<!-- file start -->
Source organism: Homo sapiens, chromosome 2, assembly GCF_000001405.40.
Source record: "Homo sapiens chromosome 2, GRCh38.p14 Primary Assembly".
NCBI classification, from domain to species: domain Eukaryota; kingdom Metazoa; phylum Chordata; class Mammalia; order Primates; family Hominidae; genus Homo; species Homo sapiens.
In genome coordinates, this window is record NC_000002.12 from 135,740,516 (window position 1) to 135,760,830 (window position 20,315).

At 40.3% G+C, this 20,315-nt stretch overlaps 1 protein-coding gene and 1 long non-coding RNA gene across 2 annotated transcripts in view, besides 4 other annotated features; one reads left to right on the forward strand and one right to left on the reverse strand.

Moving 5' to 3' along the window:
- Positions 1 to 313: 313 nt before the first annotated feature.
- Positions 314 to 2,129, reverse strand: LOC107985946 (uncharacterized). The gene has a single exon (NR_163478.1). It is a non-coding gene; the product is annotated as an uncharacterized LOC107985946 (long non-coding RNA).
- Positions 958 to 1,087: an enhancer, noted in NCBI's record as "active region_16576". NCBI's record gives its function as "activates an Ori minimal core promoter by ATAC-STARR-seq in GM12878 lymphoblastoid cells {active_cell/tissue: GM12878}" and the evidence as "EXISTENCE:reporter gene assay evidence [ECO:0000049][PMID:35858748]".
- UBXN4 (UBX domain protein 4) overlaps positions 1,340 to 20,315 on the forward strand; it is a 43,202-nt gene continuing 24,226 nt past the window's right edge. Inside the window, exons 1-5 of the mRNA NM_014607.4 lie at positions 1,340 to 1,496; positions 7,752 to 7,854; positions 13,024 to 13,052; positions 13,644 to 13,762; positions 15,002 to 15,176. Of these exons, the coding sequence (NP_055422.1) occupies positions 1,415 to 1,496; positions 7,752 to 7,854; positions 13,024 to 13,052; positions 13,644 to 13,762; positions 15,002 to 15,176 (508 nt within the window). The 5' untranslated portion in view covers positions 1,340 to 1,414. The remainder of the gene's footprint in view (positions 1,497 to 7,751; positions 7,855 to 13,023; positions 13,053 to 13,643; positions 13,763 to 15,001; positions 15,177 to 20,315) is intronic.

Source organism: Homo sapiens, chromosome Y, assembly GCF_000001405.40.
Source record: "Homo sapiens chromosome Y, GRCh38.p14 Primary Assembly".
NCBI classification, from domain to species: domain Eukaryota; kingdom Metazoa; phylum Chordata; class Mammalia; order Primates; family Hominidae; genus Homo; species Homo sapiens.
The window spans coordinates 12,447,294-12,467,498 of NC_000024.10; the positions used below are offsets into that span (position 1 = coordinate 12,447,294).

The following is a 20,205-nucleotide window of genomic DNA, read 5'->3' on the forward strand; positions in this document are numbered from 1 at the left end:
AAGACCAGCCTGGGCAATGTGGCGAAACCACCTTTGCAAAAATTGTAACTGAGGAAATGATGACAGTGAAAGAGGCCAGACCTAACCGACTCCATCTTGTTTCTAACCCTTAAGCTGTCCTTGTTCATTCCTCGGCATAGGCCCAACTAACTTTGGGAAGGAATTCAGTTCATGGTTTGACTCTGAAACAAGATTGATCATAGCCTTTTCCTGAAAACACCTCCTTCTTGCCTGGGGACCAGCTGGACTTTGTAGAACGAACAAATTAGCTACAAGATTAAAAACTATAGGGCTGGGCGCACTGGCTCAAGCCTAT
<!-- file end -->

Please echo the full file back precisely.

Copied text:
Source organism: Homo sapiens, chromosome 2, assembly GCF_000001405.40.
Source record: "Homo sapiens chromosome 2, GRCh38.p14 Primary Assembly".
NCBI classification, from domain to species: domain Eukaryota; kingdom Metazoa; phylum Chordata; class Mammalia; order Primates; family Hominidae; genus Homo; species Homo sapiens.
In genome coordinates, this window is record NC_000002.12 from 135,740,516 (window position 1) to 135,760,830 (window position 20,315).

At 40.3% G+C, this 20,315-nt stretch overlaps 1 protein-coding gene and 1 long non-coding RNA gene across 2 annotated transcripts in view, besides 4 other annotated features; one reads left to right on the forward strand and one right to left on the reverse strand.

Moving 5' to 3' along the window:
- Positions 1 to 313: 313 nt before the first annotated feature.
- Positions 314 to 2,129, reverse strand: LOC107985946 (uncharacterized). The gene has a single exon (NR_163478.1). It is a non-coding gene; the product is annotated as an uncharacterized LOC107985946 (long non-coding RNA).
- Positions 958 to 1,087: an enhancer, noted in NCBI's record as "active region_16576". NCBI's record gives its function as "activates an Ori minimal core promoter by ATAC-STARR-seq in GM12878 lymphoblastoid cells {active_cell/tissue: GM12878}" and the evidence as "EXISTENCE:reporter gene assay evidence [ECO:0000049][PMID:35858748]".
- UBXN4 (UBX domain protein 4) overlaps positions 1,340 to 20,315 on the forward strand; it is a 43,202-nt gene continuing 24,226 nt past the window's right edge. Inside the window, exons 1-5 of the mRNA NM_014607.4 lie at positions 1,340 to 1,496; positions 7,752 to 7,854; positions 13,024 to 13,052; positions 13,644 to 13,762; positions 15,002 to 15,176. Of these exons, the coding sequence (NP_055422.1) occupies positions 1,415 to 1,496; positions 7,752 to 7,854; positions 13,024 to 13,052; positions 13,644 to 13,762; positions 15,002 to 15,176 (508 nt within the window). The 5' untranslated portion in view covers positions 1,340 to 1,414. The remainder of the gene's footprint in view (positions 1,497 to 7,751; positions 7,855 to 13,023; positions 13,053 to 13,643; positions 13,763 to 15,001; positions 15,177 to 20,315) is intronic.

Source organism: Homo sapiens, chromosome Y, assembly GCF_000001405.40.
Source record: "Homo sapiens chromosome Y, GRCh38.p14 Primary Assembly".
NCBI classification, from domain to species: domain Eukaryota; kingdom Metazoa; phylum Chordata; class Mammalia; order Primates; family Hominidae; genus Homo; species Homo sapiens.
The window spans coordinates 12,447,294-12,467,498 of NC_000024.10; the positions used below are offsets into that span (position 1 = coordinate 12,447,294).

The following is a 20,205-nucleotide window of genomic DNA, read 5'->3' on the forward strand; positions in this document are numbered from 1 at the left end:
AAGACCAGCCTGGGCAATGTGGCGAAACCACCTTTGCAAAAATTGTAACTGAGGAAATGATGACAGTGAAAGAGGCCAGACCTAACCGACTCCATCTTGTTTCTAACCCTTAAGCTGTCCTTGTTCATTCCTCGGCATAGGCCCAACTAACTTTGGGAAGGAATTCAGTTCATGGTTTGACTCTGAAACAAGATTGATCATAGCCTTTTCCTGAAAACACCTCCTTCTTGCCTGGGGACCAGCTGGACTTTGTAGAACGAACAAATTAGCTACAAGATTAAAAACTATAGGGCTGGGCGCACTGGCTCAAGCCTAT